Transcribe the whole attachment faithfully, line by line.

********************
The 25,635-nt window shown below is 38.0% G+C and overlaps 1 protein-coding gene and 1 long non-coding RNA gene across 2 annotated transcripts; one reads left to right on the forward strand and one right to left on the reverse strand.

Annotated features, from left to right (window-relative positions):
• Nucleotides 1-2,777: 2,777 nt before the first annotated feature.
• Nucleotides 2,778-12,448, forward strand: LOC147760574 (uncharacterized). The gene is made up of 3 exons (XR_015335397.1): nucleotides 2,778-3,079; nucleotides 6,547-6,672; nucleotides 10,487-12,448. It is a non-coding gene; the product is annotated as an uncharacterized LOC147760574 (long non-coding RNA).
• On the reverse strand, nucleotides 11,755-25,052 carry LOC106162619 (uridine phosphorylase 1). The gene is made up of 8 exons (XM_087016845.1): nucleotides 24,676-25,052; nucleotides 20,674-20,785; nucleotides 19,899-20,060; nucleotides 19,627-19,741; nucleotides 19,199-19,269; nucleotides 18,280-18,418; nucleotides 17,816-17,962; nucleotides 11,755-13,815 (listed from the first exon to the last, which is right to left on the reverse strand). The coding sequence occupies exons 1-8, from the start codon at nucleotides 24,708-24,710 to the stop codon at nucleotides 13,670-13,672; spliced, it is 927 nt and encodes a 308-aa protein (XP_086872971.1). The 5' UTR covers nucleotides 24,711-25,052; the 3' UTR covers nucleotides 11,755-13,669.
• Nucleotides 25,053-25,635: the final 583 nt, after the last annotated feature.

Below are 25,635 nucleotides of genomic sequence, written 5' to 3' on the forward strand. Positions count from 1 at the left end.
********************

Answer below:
The 25,635-nt window shown below is 38.0% G+C and overlaps 1 protein-coding gene and 1 long non-coding RNA gene across 2 annotated transcripts; one reads left to right on the forward strand and one right to left on the reverse strand.

Annotated features, from left to right (window-relative positions):
• Nucleotides 1-2,777: 2,777 nt before the first annotated feature.
• Nucleotides 2,778-12,448, forward strand: LOC147760574 (uncharacterized). The gene is made up of 3 exons (XR_015335397.1): nucleotides 2,778-3,079; nucleotides 6,547-6,672; nucleotides 10,487-12,448. It is a non-coding gene; the product is annotated as an uncharacterized LOC147760574 (long non-coding RNA).
• On the reverse strand, nucleotides 11,755-25,052 carry LOC106162619 (uridine phosphorylase 1). The gene is made up of 8 exons (XM_087016845.1): nucleotides 24,676-25,052; nucleotides 20,674-20,785; nucleotides 19,899-20,060; nucleotides 19,627-19,741; nucleotides 19,199-19,269; nucleotides 18,280-18,418; nucleotides 17,816-17,962; nucleotides 11,755-13,815 (listed from the first exon to the last, which is right to left on the reverse strand). The coding sequence occupies exons 1-8, from the start codon at nucleotides 24,708-24,710 to the stop codon at nucleotides 13,670-13,672; spliced, it is 927 nt and encodes a 308-aa protein (XP_086872971.1). The 5' UTR covers nucleotides 24,711-25,052; the 3' UTR covers nucleotides 11,755-13,669.
• Nucleotides 25,053-25,635: the final 583 nt, after the last annotated feature.

Below are 25,635 nucleotides of genomic sequence, written 5' to 3' on the forward strand. Positions count from 1 at the left end.